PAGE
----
Those are great, Patricia. At times, I find myself reading and rereading ad nauseum. I stop myself because if publishing a post becomes so time consuming and difficult, I’ll stop doing it. I don’t want that to happen.
Thanks for sharing your thoughts!
Many of these ring true for me.
I am still new at blogging and I’m learning something everyday.
The one thing I would add….
Even though I researched blogging before starting my blog. I really did not start to learn about “blogging” until I actually jumped in with both feet.
My blog is not the blog I envisioned….but I like what I am learning and creating.
Thank you for sharing all this great information.
That’s a great addition, Tree. It’s true–the way I blog now is nothing like I imagined. Less journal-y, more focused, more serving needs than about myself.
I agree with all of these and I would also add that I wish I’d known just how much I’d missing doing it if I stopped for a couple of weeks, and I wish I’d had the confidence to start sooner.
Yes–there’s a lot more to blogging than publishing to the world.
I wish I had more technical skills. More time. Blogs need regular attendance, from the creator and the readers.
Thanks for a terrific list and all the advice.
You’re doing great on yours, Shari. You have a devoted following.
Hiya that’s very helpful thank you, I have been writing short stories on my blog for a few months now and I have already had views in the USA, Canada and Germany, I live in England so to reach people in other countries makes me very happy with myself, I only write for fun at the moment, but one day I would like to put all my short stories into a ebook and sell it on Kindle, Iam still not sure how to set up a link to my blog site as Iam not that good with computers and I use my phone for blogging, thanks very much for your tips. Oh and if anyone wants to read my blogs they are on andrewdavidblog.wordpress.com lol x
Thanks for the linkback. I love seeing what other writers are doing. Keep up the good blogging!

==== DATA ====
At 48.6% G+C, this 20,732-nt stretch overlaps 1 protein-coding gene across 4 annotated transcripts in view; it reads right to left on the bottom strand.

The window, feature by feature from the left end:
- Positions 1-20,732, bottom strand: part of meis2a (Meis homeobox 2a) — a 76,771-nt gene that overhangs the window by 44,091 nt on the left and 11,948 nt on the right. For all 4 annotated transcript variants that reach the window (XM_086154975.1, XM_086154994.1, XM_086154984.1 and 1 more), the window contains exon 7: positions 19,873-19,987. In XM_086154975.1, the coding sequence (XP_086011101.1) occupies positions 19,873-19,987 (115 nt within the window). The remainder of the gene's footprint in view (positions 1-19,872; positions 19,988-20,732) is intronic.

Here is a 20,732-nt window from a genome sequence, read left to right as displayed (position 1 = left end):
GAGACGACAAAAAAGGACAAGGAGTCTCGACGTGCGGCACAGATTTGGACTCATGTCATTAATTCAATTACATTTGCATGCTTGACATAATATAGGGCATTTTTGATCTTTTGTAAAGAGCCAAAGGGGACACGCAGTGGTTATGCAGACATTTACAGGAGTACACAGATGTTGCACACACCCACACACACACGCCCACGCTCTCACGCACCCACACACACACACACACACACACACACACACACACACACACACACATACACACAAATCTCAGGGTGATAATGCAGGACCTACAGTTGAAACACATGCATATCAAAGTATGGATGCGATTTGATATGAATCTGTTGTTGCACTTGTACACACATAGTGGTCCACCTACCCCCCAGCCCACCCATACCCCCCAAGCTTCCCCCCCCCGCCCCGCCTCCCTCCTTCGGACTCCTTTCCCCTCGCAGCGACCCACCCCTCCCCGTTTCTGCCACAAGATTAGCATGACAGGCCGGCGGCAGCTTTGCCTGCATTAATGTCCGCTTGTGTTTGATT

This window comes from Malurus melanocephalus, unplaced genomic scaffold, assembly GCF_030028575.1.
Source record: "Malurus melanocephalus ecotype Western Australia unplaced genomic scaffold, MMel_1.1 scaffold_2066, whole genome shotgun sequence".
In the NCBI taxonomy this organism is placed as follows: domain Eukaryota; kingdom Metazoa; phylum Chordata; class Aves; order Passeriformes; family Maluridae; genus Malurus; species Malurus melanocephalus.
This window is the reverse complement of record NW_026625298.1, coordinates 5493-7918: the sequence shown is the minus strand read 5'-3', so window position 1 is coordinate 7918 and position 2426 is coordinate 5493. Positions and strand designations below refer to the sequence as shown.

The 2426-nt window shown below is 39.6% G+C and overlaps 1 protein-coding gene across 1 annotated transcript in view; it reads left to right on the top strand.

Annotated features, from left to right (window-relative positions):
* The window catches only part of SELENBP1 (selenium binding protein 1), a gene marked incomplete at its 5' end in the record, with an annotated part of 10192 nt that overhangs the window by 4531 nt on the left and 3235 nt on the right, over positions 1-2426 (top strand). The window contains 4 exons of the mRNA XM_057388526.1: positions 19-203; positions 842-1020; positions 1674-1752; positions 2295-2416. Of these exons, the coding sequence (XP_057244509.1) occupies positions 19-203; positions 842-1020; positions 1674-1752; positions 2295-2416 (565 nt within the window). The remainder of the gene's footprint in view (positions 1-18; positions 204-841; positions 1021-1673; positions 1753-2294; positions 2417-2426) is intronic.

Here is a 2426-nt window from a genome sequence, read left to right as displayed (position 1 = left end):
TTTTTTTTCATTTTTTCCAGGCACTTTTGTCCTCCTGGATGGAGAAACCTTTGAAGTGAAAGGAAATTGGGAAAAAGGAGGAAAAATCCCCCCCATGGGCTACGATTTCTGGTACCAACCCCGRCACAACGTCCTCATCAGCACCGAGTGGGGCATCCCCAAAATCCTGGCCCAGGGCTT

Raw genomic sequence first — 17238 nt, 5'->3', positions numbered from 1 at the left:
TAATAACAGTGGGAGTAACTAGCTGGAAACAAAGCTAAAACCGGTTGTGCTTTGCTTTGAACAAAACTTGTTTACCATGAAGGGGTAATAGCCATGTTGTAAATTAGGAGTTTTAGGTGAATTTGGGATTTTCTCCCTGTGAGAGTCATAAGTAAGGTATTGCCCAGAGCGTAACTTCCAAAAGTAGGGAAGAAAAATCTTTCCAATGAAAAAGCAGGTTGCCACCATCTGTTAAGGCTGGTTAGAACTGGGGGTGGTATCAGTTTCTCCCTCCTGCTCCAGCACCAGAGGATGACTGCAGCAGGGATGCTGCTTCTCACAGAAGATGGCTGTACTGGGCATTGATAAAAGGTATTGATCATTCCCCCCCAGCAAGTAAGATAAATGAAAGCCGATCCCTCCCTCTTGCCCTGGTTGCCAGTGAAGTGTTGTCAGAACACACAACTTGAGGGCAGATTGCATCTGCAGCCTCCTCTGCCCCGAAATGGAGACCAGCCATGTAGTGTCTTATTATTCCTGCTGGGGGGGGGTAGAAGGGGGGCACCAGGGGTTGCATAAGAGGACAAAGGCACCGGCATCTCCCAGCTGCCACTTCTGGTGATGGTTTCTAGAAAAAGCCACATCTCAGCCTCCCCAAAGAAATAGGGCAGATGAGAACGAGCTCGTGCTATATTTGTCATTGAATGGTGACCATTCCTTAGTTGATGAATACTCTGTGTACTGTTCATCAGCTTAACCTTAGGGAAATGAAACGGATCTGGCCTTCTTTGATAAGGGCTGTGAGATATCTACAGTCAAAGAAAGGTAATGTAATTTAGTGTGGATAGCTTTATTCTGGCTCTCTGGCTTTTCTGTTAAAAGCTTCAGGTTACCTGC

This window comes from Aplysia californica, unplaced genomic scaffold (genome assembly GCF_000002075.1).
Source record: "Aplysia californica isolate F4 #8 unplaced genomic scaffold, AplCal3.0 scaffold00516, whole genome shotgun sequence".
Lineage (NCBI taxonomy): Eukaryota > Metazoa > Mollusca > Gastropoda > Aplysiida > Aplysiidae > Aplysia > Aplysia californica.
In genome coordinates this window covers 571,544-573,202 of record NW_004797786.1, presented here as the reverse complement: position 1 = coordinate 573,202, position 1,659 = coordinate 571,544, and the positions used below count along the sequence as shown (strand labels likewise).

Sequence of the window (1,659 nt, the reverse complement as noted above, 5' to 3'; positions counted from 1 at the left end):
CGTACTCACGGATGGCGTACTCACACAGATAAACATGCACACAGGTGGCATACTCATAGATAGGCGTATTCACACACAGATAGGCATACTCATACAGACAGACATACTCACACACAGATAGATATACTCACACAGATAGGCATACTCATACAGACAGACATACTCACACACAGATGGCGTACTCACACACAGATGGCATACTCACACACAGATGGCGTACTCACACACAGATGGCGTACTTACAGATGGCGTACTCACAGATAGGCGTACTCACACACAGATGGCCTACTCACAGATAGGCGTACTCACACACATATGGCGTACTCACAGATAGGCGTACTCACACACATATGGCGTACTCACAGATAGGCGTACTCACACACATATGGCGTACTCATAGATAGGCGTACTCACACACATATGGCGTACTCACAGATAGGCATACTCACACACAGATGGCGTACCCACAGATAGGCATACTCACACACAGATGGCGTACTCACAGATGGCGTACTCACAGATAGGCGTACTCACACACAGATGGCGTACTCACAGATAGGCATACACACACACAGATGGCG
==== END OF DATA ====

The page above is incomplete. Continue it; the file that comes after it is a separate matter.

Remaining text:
When I discovered numbers 5 and 13 for myself, it changed my blogging style completely—for the better. Now that I schedule posts in advance and read and engage with other bloggers, blogging has become SO MUCH FUN! 🙂
Thanks for these thoughts; they are well-written and helpful. I’m glad to know what you said about pictures. I wasn’t sure, so I’ve been erring on the side of only using photos I took myself. But I was wondering; even after reading some information about how to use public domain photos, I still feel confused. I think I’ll just stick with my own photography. It’s fun anyway.
Those two made a big difference to me, too. I love the blogging community. I’ve collaborated with fellow writers on marketing materials–I’m at a show and share their materials. I love the we’re-all-in-this-together attitude.
Photos–Plixabay.com has nice photos. But, even some posted as public domain aren’t, as you say. I gave up and signed up for a fee-based service that provides me 5 photos a day for $15 a month. I use them in all my blogs, marketing, everything, and feel less stressed that I’ve infringed someone’s copyright. Whew!
Reblogged this on The Write Time, the Right Place.
Thanks for the reblog, Mary!
Thank you for the great tips. They are very helpful, especially to me as a newbie. I only stated my blog in February and I wish I had had the courage to have started before then, as I absolutely love it. I’m still learning the ups and downs of the blogging world but it’s help from people like you which really give me inspiration to carry on. Thank you so much for posting this.
I’ve been blogging for a while and these are great tips to get you going, Hugh. I think they’ll make your job easier. Thanks for your comment.
It’s a really good list Jackie. You definitely hit all of my sticking points. I didn’t know blogging consistently builds readership. Frankly, my hits not continuing to increase made me stop blogging and get frustrated with the whole social media thing. Ironically, even though I have stopped being active on Pinterest may numbers keep climbing. lol
Blogging does seem to plateau, require something to move to the next level, but your involvement will get it up to 400-600 hits a day.
At one point I had like 5 blogs I was trying to use. Life, however, made it darn near impossible to have content for even one. I essentially gave up on them altogether. I’m trying to get my energy up to restart and this list will help!
Thanks, Rob. 5 blogs–you don’t have time for wife or kids or dinner with that many.
24 & 27 really speak to me lately, though I’ve really altered things to make it more my own voice. Definitely sharing this. Thanks.
It took me a while to settle on what really is my voice? I’m not even sure I know yet.